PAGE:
What will the Czech Republic’s EU Presidency Mean for China?
This article was originally published at 9DashLine and republished here with permission.
In July, the Czech Republic takes over the reins of the EU presidency from France. Ukraine will most likely dominate the agenda and China, as such, is not planned to be one of the key issues for the presidency. However, Prague is still set up to offer new impulses on the bloc’s China policy, especially within the larger framework of the Indo-Pacific.
When the new coalition government of center and center-right parties were voted in late last year in Prague, there were high expectations of a promised “revision” to the strategic partnership with Beijing, which was already becoming a misnomer. Ties with China were virtually frozen under the previous government of populist Prime Minister Andrej Babiš due to a mix of unmet economic expectations, tensions over Taiwan and human rights, and a series of political scandals. The new government with a more assertive and principled policy echoes the legacy of the first Czechoslovak President, Václav Havel.
Cautious First Steps
Yet, at the start, the new Czech government assumed a more cautious approach. On the issue of the Beijing Winter Olympics, the government did not succeed in coordinating a boycott with the pro-China President Miloš Zeman, who personally tasked the Czech ambassador in Beijing, Vladimír Tomšík, to support the Games, despite the wishes of Foreign Minister Jan Lipavský. No sudden change was announced to the policy on Taiwan either, making it clear that the Czech Republic will not rush to replicate Lithuania’s example, including on a possible exit from the 16+1 format, a China-led minilateral with Central and Eastern European states. To some extent, the cautious approach can be explained by the unwillingness of the governing coalition to get into a conflict with President Zeman. Moreover, the outbreak of the war in Ukraine has preoccupied Czech foreign policy, straining its already limited resources.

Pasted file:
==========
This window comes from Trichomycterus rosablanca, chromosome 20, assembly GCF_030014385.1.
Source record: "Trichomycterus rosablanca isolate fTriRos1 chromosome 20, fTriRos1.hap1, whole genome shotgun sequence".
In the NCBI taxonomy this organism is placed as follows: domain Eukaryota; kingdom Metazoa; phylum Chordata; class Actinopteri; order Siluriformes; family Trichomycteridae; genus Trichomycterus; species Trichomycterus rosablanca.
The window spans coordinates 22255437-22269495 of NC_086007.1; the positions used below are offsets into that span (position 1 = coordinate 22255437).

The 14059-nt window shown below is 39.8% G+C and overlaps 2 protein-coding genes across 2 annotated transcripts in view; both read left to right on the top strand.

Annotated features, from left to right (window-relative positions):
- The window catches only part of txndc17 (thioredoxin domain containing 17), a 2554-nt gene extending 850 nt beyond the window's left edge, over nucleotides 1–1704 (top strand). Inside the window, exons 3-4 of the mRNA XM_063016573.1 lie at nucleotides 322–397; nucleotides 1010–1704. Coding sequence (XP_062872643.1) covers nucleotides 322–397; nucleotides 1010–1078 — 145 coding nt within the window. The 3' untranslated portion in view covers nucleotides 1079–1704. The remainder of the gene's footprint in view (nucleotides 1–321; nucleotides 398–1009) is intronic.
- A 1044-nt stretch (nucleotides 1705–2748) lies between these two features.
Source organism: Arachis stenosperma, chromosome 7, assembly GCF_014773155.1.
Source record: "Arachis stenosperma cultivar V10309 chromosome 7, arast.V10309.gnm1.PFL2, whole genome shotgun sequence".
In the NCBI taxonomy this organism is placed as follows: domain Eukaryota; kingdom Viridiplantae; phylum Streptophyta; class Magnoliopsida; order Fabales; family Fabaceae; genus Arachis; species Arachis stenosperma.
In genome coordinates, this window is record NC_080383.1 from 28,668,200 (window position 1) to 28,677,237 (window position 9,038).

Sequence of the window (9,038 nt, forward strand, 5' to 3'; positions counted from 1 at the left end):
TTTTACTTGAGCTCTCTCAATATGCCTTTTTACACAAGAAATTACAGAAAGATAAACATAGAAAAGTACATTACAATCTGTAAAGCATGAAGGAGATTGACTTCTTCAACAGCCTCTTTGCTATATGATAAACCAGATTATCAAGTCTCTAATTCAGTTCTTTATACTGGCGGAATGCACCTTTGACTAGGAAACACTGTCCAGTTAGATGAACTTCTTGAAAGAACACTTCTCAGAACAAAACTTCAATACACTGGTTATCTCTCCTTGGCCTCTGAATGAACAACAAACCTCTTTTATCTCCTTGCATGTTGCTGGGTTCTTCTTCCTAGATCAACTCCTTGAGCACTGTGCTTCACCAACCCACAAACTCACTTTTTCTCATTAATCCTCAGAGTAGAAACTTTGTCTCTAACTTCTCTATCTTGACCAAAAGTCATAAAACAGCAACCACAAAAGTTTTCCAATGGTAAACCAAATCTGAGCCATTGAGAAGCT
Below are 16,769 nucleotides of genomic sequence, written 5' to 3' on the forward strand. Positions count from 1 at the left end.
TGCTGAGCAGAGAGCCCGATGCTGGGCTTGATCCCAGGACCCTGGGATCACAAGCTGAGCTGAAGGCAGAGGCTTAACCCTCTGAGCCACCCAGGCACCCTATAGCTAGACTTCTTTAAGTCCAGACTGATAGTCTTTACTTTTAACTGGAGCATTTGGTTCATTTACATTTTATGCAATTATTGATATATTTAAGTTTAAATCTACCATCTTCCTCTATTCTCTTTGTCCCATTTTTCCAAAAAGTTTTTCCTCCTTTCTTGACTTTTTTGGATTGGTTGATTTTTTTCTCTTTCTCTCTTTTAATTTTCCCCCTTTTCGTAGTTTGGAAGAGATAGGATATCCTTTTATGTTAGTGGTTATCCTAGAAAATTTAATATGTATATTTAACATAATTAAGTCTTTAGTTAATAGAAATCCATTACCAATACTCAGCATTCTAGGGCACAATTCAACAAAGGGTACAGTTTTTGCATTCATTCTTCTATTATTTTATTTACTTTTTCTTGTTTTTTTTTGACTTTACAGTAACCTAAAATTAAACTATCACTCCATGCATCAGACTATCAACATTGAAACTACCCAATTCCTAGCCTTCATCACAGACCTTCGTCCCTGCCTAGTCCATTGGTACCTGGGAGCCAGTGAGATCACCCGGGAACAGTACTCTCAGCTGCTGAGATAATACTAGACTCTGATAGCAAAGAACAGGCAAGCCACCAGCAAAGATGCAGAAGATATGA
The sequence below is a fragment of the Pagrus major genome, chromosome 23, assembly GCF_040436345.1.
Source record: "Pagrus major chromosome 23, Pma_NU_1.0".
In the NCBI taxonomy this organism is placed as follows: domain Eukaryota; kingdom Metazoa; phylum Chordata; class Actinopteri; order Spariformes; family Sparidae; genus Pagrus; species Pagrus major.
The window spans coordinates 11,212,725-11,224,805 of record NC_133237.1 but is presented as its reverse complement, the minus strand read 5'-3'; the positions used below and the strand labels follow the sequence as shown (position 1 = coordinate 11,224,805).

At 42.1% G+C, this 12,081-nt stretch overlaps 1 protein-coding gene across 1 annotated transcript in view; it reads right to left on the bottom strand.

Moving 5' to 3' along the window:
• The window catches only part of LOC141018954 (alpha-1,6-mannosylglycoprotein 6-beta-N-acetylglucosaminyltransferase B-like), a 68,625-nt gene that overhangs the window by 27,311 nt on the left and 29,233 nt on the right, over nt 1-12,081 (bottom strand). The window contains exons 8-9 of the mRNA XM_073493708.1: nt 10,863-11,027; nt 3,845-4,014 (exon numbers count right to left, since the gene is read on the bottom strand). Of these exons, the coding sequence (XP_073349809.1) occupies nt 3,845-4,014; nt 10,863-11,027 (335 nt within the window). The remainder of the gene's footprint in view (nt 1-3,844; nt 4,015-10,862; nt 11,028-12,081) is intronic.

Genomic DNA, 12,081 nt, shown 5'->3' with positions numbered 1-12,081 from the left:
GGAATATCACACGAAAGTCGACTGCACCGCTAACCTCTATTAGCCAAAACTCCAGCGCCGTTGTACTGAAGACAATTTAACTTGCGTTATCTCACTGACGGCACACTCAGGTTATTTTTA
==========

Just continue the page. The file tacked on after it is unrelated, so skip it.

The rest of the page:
Yet, there are signs that the government is becoming more confident in its approach. Recently, Lipavský publicly met with the leader of the Tibetan government in exile, and also with Taiwan‘s de facto ambassador to Prague to express gratitude for Taiwan’s assistance to the country in managing the inflow of Ukrainian refugees. Quite clearly, this step is creating a new precedent for official contact with Taiwanese representatives. In yet another move that angered Beijing, Lipavský opened the exhibition of the Chinese dissident artist Badiucao in Prague, commending his work for, among others, highlighting the Chinese state’s oppression of Uyghurs.
Most recently, the Czech Chamber of Deputies’ Foreign Affairs Committee passed a resolution calling for the country to withdraw from the 16+1 format, with the foreign ministry agreeing with the assessment that it had brought virtually no benefit to the country over its decade of existence. It now seems that Czechia is set to leave 16+1 after all, although the exact timing and form of the decision remains to be seen.
But more broadly, rather than addressing ties with China separately, the Czech Republic is subsuming them under the larger framework of its approach towards the Indo-Pacific. Already under the previous government in September last year, the Czech foreign ministry appointed veteran diplomat Libor Sečka (who served as an ambassador to China between 2009 and 2015) as a special envoy for the Indo-Pacific. Moreover, the Czech Republic started devising its own Indo-Pacific strategy, coming on the heels of the EU-level strategy document announced last year and the national strategies of France, Germany, and the Netherlands.